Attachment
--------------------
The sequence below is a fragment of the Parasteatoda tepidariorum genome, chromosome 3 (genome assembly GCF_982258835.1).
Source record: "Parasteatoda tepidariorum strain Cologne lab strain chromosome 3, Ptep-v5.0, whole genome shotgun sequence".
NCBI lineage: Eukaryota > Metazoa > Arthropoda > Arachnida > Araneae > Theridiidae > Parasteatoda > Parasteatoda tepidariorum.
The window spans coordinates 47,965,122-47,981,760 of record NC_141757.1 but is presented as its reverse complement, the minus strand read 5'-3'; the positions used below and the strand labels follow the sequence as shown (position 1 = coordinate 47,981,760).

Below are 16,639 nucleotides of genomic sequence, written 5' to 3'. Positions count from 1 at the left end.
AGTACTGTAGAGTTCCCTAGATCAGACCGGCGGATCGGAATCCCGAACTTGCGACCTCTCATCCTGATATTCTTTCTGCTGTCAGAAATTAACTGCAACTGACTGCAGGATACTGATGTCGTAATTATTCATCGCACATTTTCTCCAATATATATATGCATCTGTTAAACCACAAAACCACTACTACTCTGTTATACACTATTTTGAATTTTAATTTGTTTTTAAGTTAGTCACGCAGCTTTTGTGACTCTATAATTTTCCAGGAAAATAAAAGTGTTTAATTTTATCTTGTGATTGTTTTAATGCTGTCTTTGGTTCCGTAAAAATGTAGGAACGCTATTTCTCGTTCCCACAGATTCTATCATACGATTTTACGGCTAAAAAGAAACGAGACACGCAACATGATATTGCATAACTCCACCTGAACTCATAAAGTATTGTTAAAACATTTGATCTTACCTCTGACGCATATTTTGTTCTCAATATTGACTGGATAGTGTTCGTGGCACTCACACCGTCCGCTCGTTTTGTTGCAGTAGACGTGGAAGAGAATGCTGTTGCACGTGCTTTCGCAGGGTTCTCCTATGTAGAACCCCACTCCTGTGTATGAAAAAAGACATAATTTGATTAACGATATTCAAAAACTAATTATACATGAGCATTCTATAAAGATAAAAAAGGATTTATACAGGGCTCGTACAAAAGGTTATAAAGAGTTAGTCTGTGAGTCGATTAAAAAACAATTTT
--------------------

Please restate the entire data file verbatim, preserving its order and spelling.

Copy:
The sequence below is a fragment of the Parasteatoda tepidariorum genome, chromosome 3 (genome assembly GCF_982258835.1).
Source record: "Parasteatoda tepidariorum strain Cologne lab strain chromosome 3, Ptep-v5.0, whole genome shotgun sequence".
NCBI lineage: Eukaryota > Metazoa > Arthropoda > Arachnida > Araneae > Theridiidae > Parasteatoda > Parasteatoda tepidariorum.
The window spans coordinates 47,965,122-47,981,760 of record NC_141757.1 but is presented as its reverse complement, the minus strand read 5'-3'; the positions used below and the strand labels follow the sequence as shown (position 1 = coordinate 47,981,760).

Below are 16,639 nucleotides of genomic sequence, written 5' to 3'. Positions count from 1 at the left end.
AGTACTGTAGAGTTCCCTAGATCAGACCGGCGGATCGGAATCCCGAACTTGCGACCTCTCATCCTGATATTCTTTCTGCTGTCAGAAATTAACTGCAACTGACTGCAGGATACTGATGTCGTAATTATTCATCGCACATTTTCTCCAATATATATATGCATCTGTTAAACCACAAAACCACTACTACTCTGTTATACACTATTTTGAATTTTAATTTGTTTTTAAGTTAGTCACGCAGCTTTTGTGACTCTATAATTTTCCAGGAAAATAAAAGTGTTTAATTTTATCTTGTGATTGTTTTAATGCTGTCTTTGGTTCCGTAAAAATGTAGGAACGCTATTTCTCGTTCCCACAGATTCTATCATACGATTTTACGGCTAAAAAGAAACGAGACACGCAACATGATATTGCATAACTCCACCTGAACTCATAAAGTATTGTTAAAACATTTGATCTTACCTCTGACGCATATTTTGTTCTCAATATTGACTGGATAGTGTTCGTGGCACTCACACCGTCCGCTCGTTTTGTTGCAGTAGACGTGGAAGAGAATGCTGTTGCACGTGCTTTCGCAGGGTTCTCCTATGTAGAACCCCACTCCTGTGTATGAAAAAAGACATAATTTGATTAACGATATTCAAAAACTAATTATACATGAGCATTCTATAAAGATAAAAAAGGATTTATACAGGGCTCGTACAAAAGGTTATAAAGAGTTAGTCTGTGAGTCGATTAAAAAACAATTTT